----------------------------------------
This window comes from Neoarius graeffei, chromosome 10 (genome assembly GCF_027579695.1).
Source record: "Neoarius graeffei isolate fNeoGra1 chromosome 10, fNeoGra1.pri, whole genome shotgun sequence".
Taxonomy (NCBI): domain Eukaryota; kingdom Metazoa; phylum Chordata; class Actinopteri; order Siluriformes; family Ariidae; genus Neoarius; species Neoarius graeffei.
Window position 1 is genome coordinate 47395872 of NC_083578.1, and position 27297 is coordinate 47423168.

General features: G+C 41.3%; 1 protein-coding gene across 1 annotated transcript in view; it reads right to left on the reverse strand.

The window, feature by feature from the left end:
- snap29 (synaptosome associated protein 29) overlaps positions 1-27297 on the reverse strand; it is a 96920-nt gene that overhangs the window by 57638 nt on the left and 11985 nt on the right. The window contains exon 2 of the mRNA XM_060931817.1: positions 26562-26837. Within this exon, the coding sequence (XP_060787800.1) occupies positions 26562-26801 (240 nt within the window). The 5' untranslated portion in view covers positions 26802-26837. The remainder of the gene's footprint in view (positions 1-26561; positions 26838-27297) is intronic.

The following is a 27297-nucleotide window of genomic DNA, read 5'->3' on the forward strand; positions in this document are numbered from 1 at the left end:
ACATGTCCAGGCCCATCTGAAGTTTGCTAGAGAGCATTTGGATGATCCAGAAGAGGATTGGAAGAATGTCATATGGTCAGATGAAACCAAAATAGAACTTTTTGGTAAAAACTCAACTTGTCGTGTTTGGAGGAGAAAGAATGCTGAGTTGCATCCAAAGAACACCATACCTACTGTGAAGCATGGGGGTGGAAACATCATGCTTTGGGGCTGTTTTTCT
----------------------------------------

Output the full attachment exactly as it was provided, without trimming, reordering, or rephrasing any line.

This window comes from Neoarius graeffei, chromosome 10 (genome assembly GCF_027579695.1).
Source record: "Neoarius graeffei isolate fNeoGra1 chromosome 10, fNeoGra1.pri, whole genome shotgun sequence".
Taxonomy (NCBI): domain Eukaryota; kingdom Metazoa; phylum Chordata; class Actinopteri; order Siluriformes; family Ariidae; genus Neoarius; species Neoarius graeffei.
Window position 1 is genome coordinate 47395872 of NC_083578.1, and position 27297 is coordinate 47423168.

General features: G+C 41.3%; 1 protein-coding gene across 1 annotated transcript in view; it reads right to left on the reverse strand.

The window, feature by feature from the left end:
- snap29 (synaptosome associated protein 29) overlaps positions 1-27297 on the reverse strand; it is a 96920-nt gene that overhangs the window by 57638 nt on the left and 11985 nt on the right. The window contains exon 2 of the mRNA XM_060931817.1: positions 26562-26837. Within this exon, the coding sequence (XP_060787800.1) occupies positions 26562-26801 (240 nt within the window). The 5' untranslated portion in view covers positions 26802-26837. The remainder of the gene's footprint in view (positions 1-26561; positions 26838-27297) is intronic.

The following is a 27297-nucleotide window of genomic DNA, read 5'->3' on the forward strand; positions in this document are numbered from 1 at the left end:
ACATGTCCAGGCCCATCTGAAGTTTGCTAGAGAGCATTTGGATGATCCAGAAGAGGATTGGAAGAATGTCATATGGTCAGATGAAACCAAAATAGAACTTTTTGGTAAAAACTCAACTTGTCGTGTTTGGAGGAGAAAGAATGCTGAGTTGCATCCAAAGAACACCATACCTACTGTGAAGCATGGGGGTGGAAACATCATGCTTTGGGGCTGTTTTTCT